This post is the second in a series on transportation system efficiency. The first post focused on policies to support mass transit, walking, and biking.
Dense, mixed-use neighborhoods that combine affordable housing, workplaces, and amenities can reduce climate pollution from cars and improve residents’ sense of community. But policymakers have often pursued land use that has instead encouraged car-dependent housing in sprawling suburbs while underinvesting in transit and other forms of low-carbon transportation like biking and walking. This leads to higher transportation cost burdens for many low-income families.
More equitable land use can be a step toward righting the wrongs of past policies—such as redlining—that harmed disadvantaged communities. To move away from heavy reliance on cars for transportation, policymakers need to enact land use policies to support a built environment that accommodates dense and affordable urban neighborhoods.
Land use policies can reduce GHG emissions from transportation
Personal vehicles are the country’s largest source of transportation-related greenhouse gas emissions. Unfortunately, car-centric zoning codes often incentivize—and sometimes only allow—detached single-family homes, which means that communities are more spread out and cannot support transit, bicycling, or walking.
Local governments can improve location efficiency with smart growth zoning strategies
To produce compact, mixed-use development, local governments can adopt smart growth strategies, including zoning that promotes transit and density, anti-sprawl policies, and codes that emphasize buildings that are compatible with their surroundings rather than codes that narrowly focus on how buildings are used. Conventional zoning codes organize communities and urban spaces by their uses; for example, a typical zoning code may only allow residential buildings (and prohibit commercial uses) in some areas. Instead, form-based codes allow for multiple uses to be near each other provided they are of appropriate scale, making it more likely residents are closer to their destinations. Zoning rules can also allow modifications from the standard zoning code in specific cases, like adding transit- and density-related requirements, which can reduce trips by car.
Some cities have begun to rethink their central business districts, as these areas, previously zoned almost exclusively for commercial uses, have not fully recovered from the COVID-19 pandemic and the shift to remote work for many office workers. This makes central business districts good candidates for additional housing. Cities can encourage the of some commercial buildings to housing through zoning codes. This would allow residents to live in job-, transit-, and amenity-rich areas and decrease reliance on personal vehicles.
Local governments can encourage denser development with other smart growth strategies, particularly policies that limit urban sprawl. Portland, Oregon, for example, instituted growth containment boundaries, which encourage density by setting limits for how far urban areas can expand, limiting sprawl. Policies like building moratoria that control the number of building permits issued in suburban areas can limit sprawl and promote density in urban areas, encouraging commuters to switch from personal vehicles to transit.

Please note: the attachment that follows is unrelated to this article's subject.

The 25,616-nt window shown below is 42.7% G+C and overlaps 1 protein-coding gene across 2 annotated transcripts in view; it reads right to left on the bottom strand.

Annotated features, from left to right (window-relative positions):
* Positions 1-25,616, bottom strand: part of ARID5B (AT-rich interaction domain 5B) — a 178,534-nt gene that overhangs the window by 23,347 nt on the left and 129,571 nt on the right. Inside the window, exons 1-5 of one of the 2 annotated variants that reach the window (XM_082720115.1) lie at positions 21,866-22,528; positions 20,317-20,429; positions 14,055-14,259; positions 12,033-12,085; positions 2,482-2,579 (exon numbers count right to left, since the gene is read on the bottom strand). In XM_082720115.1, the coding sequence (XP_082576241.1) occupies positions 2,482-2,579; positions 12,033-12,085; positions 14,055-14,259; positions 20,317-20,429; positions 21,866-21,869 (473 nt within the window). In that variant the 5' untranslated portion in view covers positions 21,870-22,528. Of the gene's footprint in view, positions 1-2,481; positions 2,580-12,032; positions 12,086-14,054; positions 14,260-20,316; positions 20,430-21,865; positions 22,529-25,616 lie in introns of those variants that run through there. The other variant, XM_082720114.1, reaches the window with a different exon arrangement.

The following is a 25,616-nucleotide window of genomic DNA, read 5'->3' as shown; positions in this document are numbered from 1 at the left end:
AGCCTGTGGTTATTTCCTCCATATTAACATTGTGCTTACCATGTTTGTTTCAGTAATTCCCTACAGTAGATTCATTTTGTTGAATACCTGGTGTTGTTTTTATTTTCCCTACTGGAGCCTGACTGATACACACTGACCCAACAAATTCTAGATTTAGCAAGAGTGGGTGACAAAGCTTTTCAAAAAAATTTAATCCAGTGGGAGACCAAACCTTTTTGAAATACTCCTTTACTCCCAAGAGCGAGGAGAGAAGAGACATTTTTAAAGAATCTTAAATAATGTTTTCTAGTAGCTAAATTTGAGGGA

Governments in urban areas can also lower or remove minimum parking requirements. Requiring buildings to have a minimum number of parking spaces can increase costs and encourage people to drive more. Eliminating parking requirements also creates more space in cities for new housing and amenities, and for street designs that make it easier for residents to use low-carbon forms of transportation, such as bike lanes.
Newer buildings often lack units with three or more bedrooms, which contributes to sprawl as families move to the suburbs in search of housing that accommodates their needs. Land use and zoning regulations can encourage additional bedrooms through density or height bonuses or require some developments to include larger units to avoid pushing families out of cities.
Land use policies must center equity
Historically, federal, state, and local governments have weaponized zoning codes against disadvantaged communities, leading to inequitable outcomes. Residents may be skeptical of additional land use changes, so local governments should engage community-based organizations and disadvantaged community residents, encouraging them to take an active role in neighborhood land use and transportation planning and ensuring their needs are met. Engaging with these communities can limit unintended consequences such as gentrification and housing displacement when investment and development increases in neighborhoods.
Beyond community engagement, local governments can also act directly to prevent displacement and gentrification. Washington, DC, for instance, bought low-cost land and preserved it for affordable housing development. Local governments can also require developers to allocate a certain percentage of new or rehabilitated units to low- and middle-income households. However, policymakers should note that this approach is most successful when coordinated with other local governments in the surrounding metropolitan area because the effectiveness of these policies can depend on regional housing market conditions.
Many cities and localities have robust climate goals that will require substantial reductions in transportation emissions. Expanded transit and micro-mobility, more efficient land use, and reduced reliance on automobiles are practical tools to meet those goals. Cities should center equity in their planning and work with disadvantaged communities to create better places to live and work for all residents.